The Christian’s Obligation to the Old Testament Law

OT Law

The theme of the Bible is Jesus Christ; the need humanity has for Him, His incarnation, and how, as new creatures, Christians are able to be like Him. The meaning of the word testament is covenant and the meaning for covenant is agreement. The “Old Testament” is the old covenant that God made with Abraham is that God promised him land, blessings and descendants. The Old Testament- the Law, the Prophets, and the Writings- all points to Jesus the Promised One (or Messiah). The “New Testament” or new covenant is Jesus fulfilling the Law; the gospels give the life and work of Him and the rest of the New Testament give Christians instructions on how we can grow in our new relationship as God’s children. In Romans, Paul does deal with the Mosaic Law. The Law may not play a role of justification; however, it has a role in God’s plan of salvation.[1] Based on Romans 8:4 (. . . so that the requirement of the Law might be fulfilled in us, who do not walk according to the flesh but according to the Spirit.), the Christian’s obligation to the Old Testament Law is seeing it as a standard of God’s holiness which is now fulfilled in Christ.[2]

Jesus mentions “Law and the Prophets” in Luke 16:16 (The Law and the Prophets were proclaimed until John [the Baptist] . . .) which is a reference to the Hebrew Bible or the Old Testament. During the rest of the Luke 16, Jesus indicates that the Mosaic Law was about to conclude the purpose which God had intended it to serve and it would soon no longer be effective. After the cross, the message of the Law and Prophets would no longer hold center stage since it would be replaced by a greater revelation; the New Covenant. Jesus also stresses (in verse 17) that the Old Testament would always remain inspired.[3] Jesus saw that the Law and the Prophets (or Old Testament) as divine revelation from God (cf. Matt. 15:3-6; Jn. 7:23; Acts 7:53), and He recognized its permanence (Matt. 5:18; Psa. 119:144,152,160; 111:7-8).[4]

Jesus’ view of the Old Testament or the Law is that He came to fulfill the Law; Matthew 5:17. The word “fulfill” (pleroo) occurs numerous times in Matthew, and it normally means “to bring to its intended meaning.” Fulfill does not mean “to bring to an end,” but rather, it means, “to fill out, expand, or complete.” Concerning the Old Testament, Jesus “filled it up” or “filled it full” with meaning; whether we study the furnishings of the temple, probe the messianic passages in the Psalms, or delve into the details of Isaiah 53, we see Jesus Christ. We could go so far as to say that the primary purpose of the Old Testament is to point to Christ. Therefore, Jesus does not contradict the Old Testament; He’s the culmination of it. The entire Old Testament points to Jesus and will be fulfilled in Him, down to the smallest detail.[5]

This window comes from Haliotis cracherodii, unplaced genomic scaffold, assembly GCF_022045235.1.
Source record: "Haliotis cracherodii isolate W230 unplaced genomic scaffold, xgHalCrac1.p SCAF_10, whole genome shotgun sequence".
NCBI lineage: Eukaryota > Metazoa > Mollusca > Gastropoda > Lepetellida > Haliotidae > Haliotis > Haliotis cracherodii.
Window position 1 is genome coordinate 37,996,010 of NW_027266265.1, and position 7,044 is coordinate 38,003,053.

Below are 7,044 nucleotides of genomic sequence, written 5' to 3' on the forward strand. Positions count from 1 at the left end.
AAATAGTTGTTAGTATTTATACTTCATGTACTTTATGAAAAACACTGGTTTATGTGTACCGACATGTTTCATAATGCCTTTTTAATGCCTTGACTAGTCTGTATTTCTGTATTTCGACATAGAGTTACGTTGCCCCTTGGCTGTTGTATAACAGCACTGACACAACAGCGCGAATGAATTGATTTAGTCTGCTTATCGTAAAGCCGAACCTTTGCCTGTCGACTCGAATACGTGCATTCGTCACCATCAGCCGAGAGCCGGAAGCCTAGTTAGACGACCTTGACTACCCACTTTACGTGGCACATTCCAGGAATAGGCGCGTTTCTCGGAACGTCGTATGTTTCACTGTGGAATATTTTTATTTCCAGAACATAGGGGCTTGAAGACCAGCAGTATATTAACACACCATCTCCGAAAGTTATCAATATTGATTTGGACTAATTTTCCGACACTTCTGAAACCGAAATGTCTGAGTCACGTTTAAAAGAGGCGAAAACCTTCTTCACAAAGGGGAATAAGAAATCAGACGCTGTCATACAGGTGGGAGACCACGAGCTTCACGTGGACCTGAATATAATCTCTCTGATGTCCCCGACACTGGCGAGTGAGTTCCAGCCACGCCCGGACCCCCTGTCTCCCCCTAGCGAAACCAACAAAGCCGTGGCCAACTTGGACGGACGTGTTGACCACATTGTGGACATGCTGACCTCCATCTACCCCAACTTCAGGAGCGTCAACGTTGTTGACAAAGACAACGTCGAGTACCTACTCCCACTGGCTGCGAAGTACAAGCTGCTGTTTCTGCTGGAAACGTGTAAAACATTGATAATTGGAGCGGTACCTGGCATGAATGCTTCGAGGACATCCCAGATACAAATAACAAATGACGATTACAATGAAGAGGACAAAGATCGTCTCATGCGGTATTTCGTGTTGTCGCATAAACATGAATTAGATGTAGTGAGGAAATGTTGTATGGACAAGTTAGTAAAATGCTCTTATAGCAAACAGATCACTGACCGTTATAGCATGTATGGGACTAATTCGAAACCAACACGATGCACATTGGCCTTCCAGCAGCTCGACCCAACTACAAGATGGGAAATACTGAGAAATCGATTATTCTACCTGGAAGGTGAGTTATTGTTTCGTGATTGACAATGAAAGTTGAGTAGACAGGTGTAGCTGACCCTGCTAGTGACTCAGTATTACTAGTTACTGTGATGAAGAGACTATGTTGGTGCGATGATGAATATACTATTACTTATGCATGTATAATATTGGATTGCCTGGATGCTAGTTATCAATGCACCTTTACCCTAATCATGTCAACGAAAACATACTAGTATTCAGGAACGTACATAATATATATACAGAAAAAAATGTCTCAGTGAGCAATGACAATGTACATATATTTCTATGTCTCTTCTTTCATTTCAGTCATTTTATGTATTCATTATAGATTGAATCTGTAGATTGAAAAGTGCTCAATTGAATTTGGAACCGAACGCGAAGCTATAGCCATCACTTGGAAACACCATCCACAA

Does the Old Testament Law have a place for Christians? Are Christians required to follow the Law today? One of the profound emphases of the New Testament, especially the epistles of Paul, is that Christians are no longer under the rule of the Mosaic Law (see Rom. 6:14; 7:1-14; Gal. 3:10-13, 24-25; 4:21; 5:1, 13; 2 Cor. 3:7-18).[6] The idea of “grace” comes into play with the regards of a Christian’s relationship with God. Christians are justified by means of God’s grace and on the basis of His redemptive work in Jesus Christ.[7] Grace becomes an absolutely inseparable part of the believer’s life in Christ. In the coming of Christ and His death on the cross, the Mosaic Law as a rule of life was terminated. The believer is now to live in the liberty and power of God’s grace by the Spirit, not the rule of law. This new liberty must never be used as an occasion to indulge the flesh or sinful appetites (Gal. 5:13) nor does it mean the Christian has no moral law or imperatives on his life, but simply that he or she is to live righteously by a new source of life as asserted in Romans 8.[8]






[1] Douglas J. Moo, The New Application Commentary: Romans. (Grand Rapids, MI: Zondervan, 2000), 139.

[2] Ibid.

[3] Robin A. Brace, “The Law and Prophets Were Until John,”, 2006.

[4] Mike Willis, “Jesus Fulfilled the Law,”, October, 20, 1988.

[5] Keith Krell, “Above and Beyond (Matthew 5:17–20), “, March 23, 2010.

[6] J. Hampton Keathley III, “The Mosaic Law: Its Function and Purpose in the New Testament,” Bible. org, June 10, 2004.

[7] Douglas J. Moo, The New Application Commentary: Romans. (Grand Rapids, MI: Zondervan, 2000), 128.

[8] J. Hampton Keathley III, “The Mosaic Law: Its Function and Purpose in the New Testament,” Bible. org, June 10, 2004.


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